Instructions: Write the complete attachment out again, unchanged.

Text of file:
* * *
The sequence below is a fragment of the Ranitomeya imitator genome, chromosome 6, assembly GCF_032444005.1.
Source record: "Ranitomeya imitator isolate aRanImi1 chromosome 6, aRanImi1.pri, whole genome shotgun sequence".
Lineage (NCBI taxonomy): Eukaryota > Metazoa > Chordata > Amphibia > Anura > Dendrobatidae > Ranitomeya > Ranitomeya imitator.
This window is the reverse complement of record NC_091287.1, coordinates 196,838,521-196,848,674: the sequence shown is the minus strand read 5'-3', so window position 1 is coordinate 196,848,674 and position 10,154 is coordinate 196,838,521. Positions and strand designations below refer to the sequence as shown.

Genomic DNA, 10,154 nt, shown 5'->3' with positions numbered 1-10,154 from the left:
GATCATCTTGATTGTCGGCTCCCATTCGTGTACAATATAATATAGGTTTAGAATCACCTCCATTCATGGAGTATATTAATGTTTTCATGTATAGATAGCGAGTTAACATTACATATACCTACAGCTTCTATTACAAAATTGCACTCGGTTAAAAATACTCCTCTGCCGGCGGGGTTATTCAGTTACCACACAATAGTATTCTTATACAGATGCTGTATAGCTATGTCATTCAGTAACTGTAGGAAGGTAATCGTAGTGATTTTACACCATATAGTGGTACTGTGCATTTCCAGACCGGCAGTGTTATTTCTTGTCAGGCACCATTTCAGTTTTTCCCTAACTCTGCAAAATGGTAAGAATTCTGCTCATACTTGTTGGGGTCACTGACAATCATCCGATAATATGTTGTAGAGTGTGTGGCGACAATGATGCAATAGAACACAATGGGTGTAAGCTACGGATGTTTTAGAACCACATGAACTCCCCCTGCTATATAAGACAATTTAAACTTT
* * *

The sequence below is a fragment of the Ranitomeya imitator genome, chromosome 6, assembly GCF_032444005.1.
Source record: "Ranitomeya imitator isolate aRanImi1 chromosome 6, aRanImi1.pri, whole genome shotgun sequence".
Lineage (NCBI taxonomy): Eukaryota > Metazoa > Chordata > Amphibia > Anura > Dendrobatidae > Ranitomeya > Ranitomeya imitator.
This window is the reverse complement of record NC_091287.1, coordinates 196,838,521-196,848,674: the sequence shown is the minus strand read 5'-3', so window position 1 is coordinate 196,848,674 and position 10,154 is coordinate 196,838,521. Positions and strand designations below refer to the sequence as shown.

Genomic DNA, 10,154 nt, shown 5'->3' with positions numbered 1-10,154 from the left:
GATCATCTTGATTGTCGGCTCCCATTCGTGTACAATATAATATAGGTTTAGAATCACCTCCATTCATGGAGTATATTAATGTTTTCATGTATAGATAGCGAGTTAACATTACATATACCTACAGCTTCTATTACAAAATTGCACTCGGTTAAAAATACTCCTCTGCCGGCGGGGTTATTCAGTTACCACACAATAGTATTCTTATACAGATGCTGTATAGCTATGTCATTCAGTAACTGTAGGAAGGTAATCGTAGTGATTTTACACCATATAGTGGTACTGTGCATTTCCAGACCGGCAGTGTTATTTCTTGTCAGGCACCATTTCAGTTTTTCCCTAACTCTGCAAAATGGTAAGAATTCTGCTCATACTTGTTGGGGTCACTGACAATCATCCGATAATATGTTGTAGAGTGTGTGGCGACAATGATGCAATAGAACACAATGGGTGTAAGCTACGGATGTTTTAGAACCACATGAACTCCCCCTGCTATATAAGACAATTTAAACTTT